*stands up bravely* Hi, my name is Scicurious, and I’m a…caffeine addict.
Well, currently I’m a recovering caffeine addict. I used to drink about 6 cups of coffee a day. The big travel mug size. I was even in a caffeine study where they needed high users, and they were shocked by my intake. It started out as just a latte every once in a while, and then…it became my life. Caffeine was my molecule, my totem. I had a tshirt and everything. But a couple of months ago I got sick of myself. And I went decaf.
I’ve been clean most days for the past 8 weeks, with relapses for long car drives and when I have to give presentations. So far, I’ve actually noticed that I have improved attention off caffeine. I’m much more successful at making myself stay awake in meetings, never having to fight the inevitable crash. And I’m less nervous. The real goal is not to kick a bad habit. Rather, it’s to try and decrease my tolerance to caffeine, so when I really need to it to write my thesis, I won’t have to drink enough to make me paranoid.
So what does this have to do with boobs? Breasts? Titties? Cans? Jugs? I’m sure you can think of even more euphamisms. But what exactly does coffee have to do with my mammary glands?
Jernstrom et al. “Coffee intake and CYP1A2*1F genotype predict breast volume in young women: implications for breast cancer” British Journal of Cancer, 2008.
I will begin this with a little disclaimer. I know not a lot about breast cancer. Neither do I know a lot about gene regulation of cancer. So if I say something in my interpretation of this article which turns out to be incorrect, please call me on it and correct me. Better for us all to learn what is real and right, and my ego can always use some smackin’.
Now obviously, we can’t grow and shrink ourselves, or various parts of our anatomy, by eating or drinking random things. In general, when we grow, we grow everywhere, and when we shrink, we shrink everywhere. Except when it’s elephantitis… But normally, we are not Alice.
Though it might be fun to be Alice.
And in general, mammary gland size is determined by a combination of genetics and hormones. You are exposed to hormones produced by your body, and potentially from outside sources as well. But generally, if your mom has relatively small breasts, you will, too. If your mom has (natural) breasts so big she topples over when not properly supported, beware.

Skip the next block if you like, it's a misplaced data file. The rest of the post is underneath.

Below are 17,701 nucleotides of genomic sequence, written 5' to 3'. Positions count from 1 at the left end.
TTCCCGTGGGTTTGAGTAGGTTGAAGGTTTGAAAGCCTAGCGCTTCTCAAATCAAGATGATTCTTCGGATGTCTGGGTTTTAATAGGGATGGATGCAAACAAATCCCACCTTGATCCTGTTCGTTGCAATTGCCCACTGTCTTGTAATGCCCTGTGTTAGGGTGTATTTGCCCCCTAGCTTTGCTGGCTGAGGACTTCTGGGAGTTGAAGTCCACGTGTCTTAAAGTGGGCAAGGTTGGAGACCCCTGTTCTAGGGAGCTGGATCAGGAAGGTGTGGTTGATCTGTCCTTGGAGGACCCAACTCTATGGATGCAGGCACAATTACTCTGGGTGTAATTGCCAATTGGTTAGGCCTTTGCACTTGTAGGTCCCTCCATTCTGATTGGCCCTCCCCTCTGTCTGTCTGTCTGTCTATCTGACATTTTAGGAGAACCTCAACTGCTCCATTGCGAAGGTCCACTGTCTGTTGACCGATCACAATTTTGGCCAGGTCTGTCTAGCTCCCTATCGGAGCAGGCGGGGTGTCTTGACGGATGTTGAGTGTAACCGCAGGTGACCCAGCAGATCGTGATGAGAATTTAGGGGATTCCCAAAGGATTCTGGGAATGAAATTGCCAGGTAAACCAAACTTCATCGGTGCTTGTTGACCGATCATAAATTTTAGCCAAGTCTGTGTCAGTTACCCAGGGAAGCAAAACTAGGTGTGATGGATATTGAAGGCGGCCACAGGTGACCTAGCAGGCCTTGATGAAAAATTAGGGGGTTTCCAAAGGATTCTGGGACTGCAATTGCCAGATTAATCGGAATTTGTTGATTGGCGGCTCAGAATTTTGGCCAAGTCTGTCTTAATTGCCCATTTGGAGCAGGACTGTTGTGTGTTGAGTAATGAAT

But getting on to the study. What’s beautiful about this study is that it shows a combination of genes and environment affecting your body. Basically, there are various genes and alleles in your body connected with both breast size and breast cancer risk. In this study, they were looking at the CYP1A2*1F gene, a gene that by itself may not regulate breast size or breast cancer, but is linked to other genes that do, and is often used as a marker for breast cancer risk. If you have the A/A allele version of this gene, you’re at lower risk for breast cancer than if you have the C-allele. The CYP1A2 gene is associated with breast size and density. It has also been noticed that women with larger breasts could be at higher risk for breast cancer (Kusano et al, 2006).
So why look at coffee? Some studies, though by no means all (Baker et al, 2006; Nkondjock et al, 2006; Ganmaa et al, 2008) have noticed a link between coffee intake and protection against breast cancer. Coffee contains more than just caffeine, it also contains chemicals called phytooestrogens, which can interact with your native estrogen receptors, potentially blocking them. Additionally, caffeine itself is metabolized by the CYP1A2 gene. The scientists reasoned that there could be some interactions here.
So they surveyed a whole bunch of women, looked at their breast size and density, and how much coffee they drank. They found that women who drank a lot of coffee (only 3+ cups per day, wusses), had lower breast volume that women who didn’t drink as much. But this was ONLY if the women had the relatively risky C-allele for CYP1A2. This difference disappeared in women with the A/A allele, and in women who were on oral contraceptives (which play with your hormone levels).
Of course, coffee-induced activation of CYP1A2 only accounts for about 4% of its total activity, so other things could definitely be at work here. It could be the prolonged exposure to the caffeine itself, which is known to inhibit some kinds of cell growth (Hashimoto et al, 2004). There could be interactions with other hormones, like testosterone. But still, if you think you’re at risk, or even if you’re not, this is a good excuse to grab that morning latte. I want my coffee back!!
H Jernström, M Henningson, U Johansson, H Olsson (2008). Coffee intake and CYP1A2*1F genotype predict breast volume in young women: implications for breast cancer British Journal of Cancer, 99 (9), 1534-1538 DOI: 10.1038/sj.bjc.6604687
Baker JA, Beehler GP, Sawant AC, Jayaprakash V, McCann SE, Moysich KB (2006) Consumption of coffee, but not black tea, is associated with decreased risk of premenopausal breast cancer. J Nutr 136: 166-17
Nkondjock A, Ghadirian P, Kotsopoulos J, Lubinski J, Lynch H, Kim-Sing C, Horsman D, Rosen B, Isaacs C, Weber B, Foulkes W, Ainsworth P, Tung N, Eisen A, Friedman E, Eng C, Sun P, Narod SA (2006) Coffee consumption and breast cancer risk among BRCA1 and BRCA2 mutation carriers. Int J Cancer 118: 103-107
Ganmaa D, Willett WC, Li TY, Feskanich D, van Dam RM, Lopez-Garcia E, Hunter DJ, Holmes MD (2008) Coffee, tea, caffeine and risk of breast cancer: a 22-year follow-up. Int J Cancer 122: 2071-2076
Kusano AS, Trichopoulos D, Terry KL, Chen WY, Willett WC, Michels KB (2006) A prospective study of breast size and premenopausal breast cancer incidence. Int J Cancer 118: 2031-2034
Hashimoto T, He Z, Ma WY, Schmid PC, Bode AM, Yang CS, Dong Z (2004) Caffeine inhibits cell proliferation by G0/G1 phase arrest in JB6 cells. Cancer Res 64: 3344-3349
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